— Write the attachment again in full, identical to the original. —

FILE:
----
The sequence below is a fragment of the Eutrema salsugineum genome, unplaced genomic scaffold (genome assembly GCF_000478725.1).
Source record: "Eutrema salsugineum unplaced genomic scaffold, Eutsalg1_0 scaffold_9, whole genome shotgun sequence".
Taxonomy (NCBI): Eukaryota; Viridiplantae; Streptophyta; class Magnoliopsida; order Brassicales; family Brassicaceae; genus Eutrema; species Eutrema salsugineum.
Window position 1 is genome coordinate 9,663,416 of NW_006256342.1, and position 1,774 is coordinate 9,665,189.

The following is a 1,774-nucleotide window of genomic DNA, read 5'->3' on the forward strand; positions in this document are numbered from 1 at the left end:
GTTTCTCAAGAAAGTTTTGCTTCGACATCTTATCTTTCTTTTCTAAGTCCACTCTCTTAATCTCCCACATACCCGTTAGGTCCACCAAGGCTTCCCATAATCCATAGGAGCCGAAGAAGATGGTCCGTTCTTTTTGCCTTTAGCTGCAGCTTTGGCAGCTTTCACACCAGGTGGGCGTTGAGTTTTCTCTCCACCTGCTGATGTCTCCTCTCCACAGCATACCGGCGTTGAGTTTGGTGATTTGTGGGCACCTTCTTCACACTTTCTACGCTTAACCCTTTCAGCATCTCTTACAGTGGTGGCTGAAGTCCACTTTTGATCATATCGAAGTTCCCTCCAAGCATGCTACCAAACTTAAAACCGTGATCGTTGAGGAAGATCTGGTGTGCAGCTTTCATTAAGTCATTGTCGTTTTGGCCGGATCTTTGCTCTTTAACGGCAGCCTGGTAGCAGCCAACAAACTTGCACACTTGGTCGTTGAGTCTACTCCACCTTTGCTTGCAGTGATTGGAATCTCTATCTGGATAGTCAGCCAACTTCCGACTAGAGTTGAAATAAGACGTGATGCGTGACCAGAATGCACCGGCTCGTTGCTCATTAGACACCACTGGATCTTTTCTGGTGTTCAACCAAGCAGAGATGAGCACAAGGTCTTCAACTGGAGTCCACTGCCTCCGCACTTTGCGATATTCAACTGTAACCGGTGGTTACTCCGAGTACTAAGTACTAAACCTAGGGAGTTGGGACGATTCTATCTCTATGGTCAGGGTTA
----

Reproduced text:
The sequence below is a fragment of the Eutrema salsugineum genome, unplaced genomic scaffold (genome assembly GCF_000478725.1).
Source record: "Eutrema salsugineum unplaced genomic scaffold, Eutsalg1_0 scaffold_9, whole genome shotgun sequence".
Taxonomy (NCBI): Eukaryota; Viridiplantae; Streptophyta; class Magnoliopsida; order Brassicales; family Brassicaceae; genus Eutrema; species Eutrema salsugineum.
Window position 1 is genome coordinate 9,663,416 of NW_006256342.1, and position 1,774 is coordinate 9,665,189.

The following is a 1,774-nucleotide window of genomic DNA, read 5'->3' on the forward strand; positions in this document are numbered from 1 at the left end:
GTTTCTCAAGAAAGTTTTGCTTCGACATCTTATCTTTCTTTTCTAAGTCCACTCTCTTAATCTCCCACATACCCGTTAGGTCCACCAAGGCTTCCCATAATCCATAGGAGCCGAAGAAGATGGTCCGTTCTTTTTGCCTTTAGCTGCAGCTTTGGCAGCTTTCACACCAGGTGGGCGTTGAGTTTTCTCTCCACCTGCTGATGTCTCCTCTCCACAGCATACCGGCGTTGAGTTTGGTGATTTGTGGGCACCTTCTTCACACTTTCTACGCTTAACCCTTTCAGCATCTCTTACAGTGGTGGCTGAAGTCCACTTTTGATCATATCGAAGTTCCCTCCAAGCATGCTACCAAACTTAAAACCGTGATCGTTGAGGAAGATCTGGTGTGCAGCTTTCATTAAGTCATTGTCGTTTTGGCCGGATCTTTGCTCTTTAACGGCAGCCTGGTAGCAGCCAACAAACTTGCACACTTGGTCGTTGAGTCTACTCCACCTTTGCTTGCAGTGATTGGAATCTCTATCTGGATAGTCAGCCAACTTCCGACTAGAGTTGAAATAAGACGTGATGCGTGACCAGAATGCACCGGCTCGTTGCTCATTAGACACCACTGGATCTTTTCTGGTGTTCAACCAAGCAGAGATGAGCACAAGGTCTTCAACTGGAGTCCACTGCCTCCGCACTTTGCGATATTCAACTGTAACCGGTGGTTACTCCGAGTACTAAGTACTAAACCTAGGGAGTTGGGACGATTCTATCTCTATGGTCAGGGTTA